As part of the evolution, Gipsy Sound Revolution keeps ancient folk melodies at its core and mixes it with modern musical ideas.

"We are getting ready to open our musical borders to add gypsies from all over the world. But first things first - The collaborations between the gypsies from the South of France and the gypsies from Rajasthan has been a deep and precious learning curve. We have a few surprises up our sleeves," the band told us in anticipation of their performance at the Wonderflip festival.

Young and edgy, the Wonderflip festival will be a circus dipped in flavours of nostalgia

The gypsies, known for their abilities to transcend borders and adopt cross cultural ways of living and music are now a mythical tribe. Their music, seeped in flamenco guitars, accordion melodies and salsa beats are lost under the din of urban life. But a band of brothers from across the world have kept it alive in their endeavour to blend the traditional gypsy sound with modern music.

At the core of their existence, philanthropy is the cornerstone. The Gipsy Sound Revolution has been built around the idea of giving back. For reasons still unknown, the original gypsies left Rajasthan more than 1,500 years back and now there are 18 tribes of gypsies scattered around the globe, from Europe, Scandinavia, the Middle East to Cuba, the Caribbean and Brazil. These gypsies live outside, in the fringes of society, often in deep poverty, refusing to give in to the system. The Gipsy Sound Revolution aims to uncover the travails of these tribes across time and across the globe, in an attempt to illuminate the world about their presence.

Along with that, Gipsy Sound Revolution aims to empower the female voice. In partnership with Princess Diya Kumari Foundation, they are creating infrastructure for schooling young girls and extending distance learning programs to rural villages.

Moreover, they take care of their tribe. They believe more in partnering with the tribesmen than try to break the wheel or coming in and telling the communities what to do.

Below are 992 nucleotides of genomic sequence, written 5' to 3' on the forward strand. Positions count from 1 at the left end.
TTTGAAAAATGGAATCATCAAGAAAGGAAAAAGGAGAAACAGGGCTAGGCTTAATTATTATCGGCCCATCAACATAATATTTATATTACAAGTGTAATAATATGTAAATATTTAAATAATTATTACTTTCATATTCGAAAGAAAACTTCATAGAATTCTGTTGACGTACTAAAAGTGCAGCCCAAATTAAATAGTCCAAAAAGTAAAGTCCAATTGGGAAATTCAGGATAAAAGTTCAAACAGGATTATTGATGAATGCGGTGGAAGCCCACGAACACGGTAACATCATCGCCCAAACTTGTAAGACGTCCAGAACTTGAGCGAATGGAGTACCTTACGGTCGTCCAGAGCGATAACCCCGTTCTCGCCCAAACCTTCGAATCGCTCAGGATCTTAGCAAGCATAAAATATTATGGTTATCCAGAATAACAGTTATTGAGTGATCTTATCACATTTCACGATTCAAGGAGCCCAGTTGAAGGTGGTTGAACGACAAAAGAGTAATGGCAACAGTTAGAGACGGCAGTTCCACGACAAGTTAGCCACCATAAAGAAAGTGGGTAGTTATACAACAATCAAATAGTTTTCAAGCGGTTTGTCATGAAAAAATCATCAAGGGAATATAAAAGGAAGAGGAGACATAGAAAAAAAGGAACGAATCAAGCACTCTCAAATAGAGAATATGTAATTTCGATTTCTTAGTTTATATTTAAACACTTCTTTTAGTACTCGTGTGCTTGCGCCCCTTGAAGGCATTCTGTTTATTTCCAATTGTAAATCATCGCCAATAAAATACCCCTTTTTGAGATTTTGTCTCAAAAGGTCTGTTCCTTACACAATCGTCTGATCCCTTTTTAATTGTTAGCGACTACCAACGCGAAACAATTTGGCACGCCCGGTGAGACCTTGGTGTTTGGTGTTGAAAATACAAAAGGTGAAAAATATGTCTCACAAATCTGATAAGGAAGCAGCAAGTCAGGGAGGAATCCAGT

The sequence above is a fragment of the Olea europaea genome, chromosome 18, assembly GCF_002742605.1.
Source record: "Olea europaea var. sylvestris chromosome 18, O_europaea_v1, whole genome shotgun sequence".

"The Jaipur Virasat Foundation has long been a custodian of the music and musician of Rajasthan, so we will launch an initiative with them centered around young musicians," The band said.

Catch the group at the Wonderflip festival from November 9th to 12th near Udaipur . Tickets are now live!

Wonderflip festival is being held at a palace like no other

The gypsies, known for their abilities to transcend borders and adopt cross cultural ways of living and music are now a mythical tribe. Their music, seeped in flamenco guitars, accordion melodies and salsa beats are lost under the din of urban life. But a band of brothers from across the world have kept it alive in their endeavour to blend the traditional gypsy sound with modern music.

Young and edgy, the Wonderflip festival will be a circus dipped in flavours of nostalgia

The gypsies, known for their abilities to transcend borders and adopt cross cultural ways of living and music are now a mythical tribe. Their music, seeped in flamenco guitars, accordion melodies and salsa beats are lost under the din of urban life. But a band of brothers from across the world have kept it alive in their endeavour to blend the traditional gypsy sound with modern music.